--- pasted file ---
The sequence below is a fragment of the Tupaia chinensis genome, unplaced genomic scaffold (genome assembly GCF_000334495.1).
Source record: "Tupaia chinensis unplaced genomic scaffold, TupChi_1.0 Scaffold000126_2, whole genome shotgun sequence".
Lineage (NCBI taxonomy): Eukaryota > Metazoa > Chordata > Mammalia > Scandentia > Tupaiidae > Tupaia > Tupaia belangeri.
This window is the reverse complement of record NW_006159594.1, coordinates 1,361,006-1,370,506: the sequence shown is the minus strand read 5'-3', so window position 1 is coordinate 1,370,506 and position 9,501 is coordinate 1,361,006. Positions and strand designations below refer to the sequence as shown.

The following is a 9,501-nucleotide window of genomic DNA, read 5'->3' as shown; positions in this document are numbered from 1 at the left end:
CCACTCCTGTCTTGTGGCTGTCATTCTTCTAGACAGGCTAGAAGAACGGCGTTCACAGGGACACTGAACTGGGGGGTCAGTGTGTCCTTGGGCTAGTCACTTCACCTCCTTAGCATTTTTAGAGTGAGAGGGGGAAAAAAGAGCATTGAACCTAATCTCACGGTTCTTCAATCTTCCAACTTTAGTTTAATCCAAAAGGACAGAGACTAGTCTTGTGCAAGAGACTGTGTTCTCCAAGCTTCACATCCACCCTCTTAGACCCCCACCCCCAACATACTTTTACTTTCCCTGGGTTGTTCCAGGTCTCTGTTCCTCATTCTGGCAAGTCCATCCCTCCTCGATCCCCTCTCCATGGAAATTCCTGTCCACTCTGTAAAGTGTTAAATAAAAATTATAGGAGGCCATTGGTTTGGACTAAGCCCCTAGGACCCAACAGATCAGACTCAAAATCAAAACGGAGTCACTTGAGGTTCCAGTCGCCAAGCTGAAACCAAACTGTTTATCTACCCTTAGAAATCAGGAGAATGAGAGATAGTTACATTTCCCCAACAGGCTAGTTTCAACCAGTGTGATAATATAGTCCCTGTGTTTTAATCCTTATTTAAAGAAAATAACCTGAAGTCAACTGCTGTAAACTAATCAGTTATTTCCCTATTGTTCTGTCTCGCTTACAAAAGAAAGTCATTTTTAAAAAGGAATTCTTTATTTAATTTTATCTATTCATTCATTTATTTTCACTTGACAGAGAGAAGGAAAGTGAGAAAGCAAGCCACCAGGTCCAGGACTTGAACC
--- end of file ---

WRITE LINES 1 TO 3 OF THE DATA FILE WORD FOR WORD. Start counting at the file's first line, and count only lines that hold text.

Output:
The sequence below is a fragment of the Tupaia chinensis genome, unplaced genomic scaffold (genome assembly GCF_000334495.1).
Source record: "Tupaia chinensis unplaced genomic scaffold, TupChi_1.0 Scaffold000126_2, whole genome shotgun sequence".
Lineage (NCBI taxonomy): Eukaryota > Metazoa > Chordata > Mammalia > Scandentia > Tupaiidae > Tupaia > Tupaia belangeri.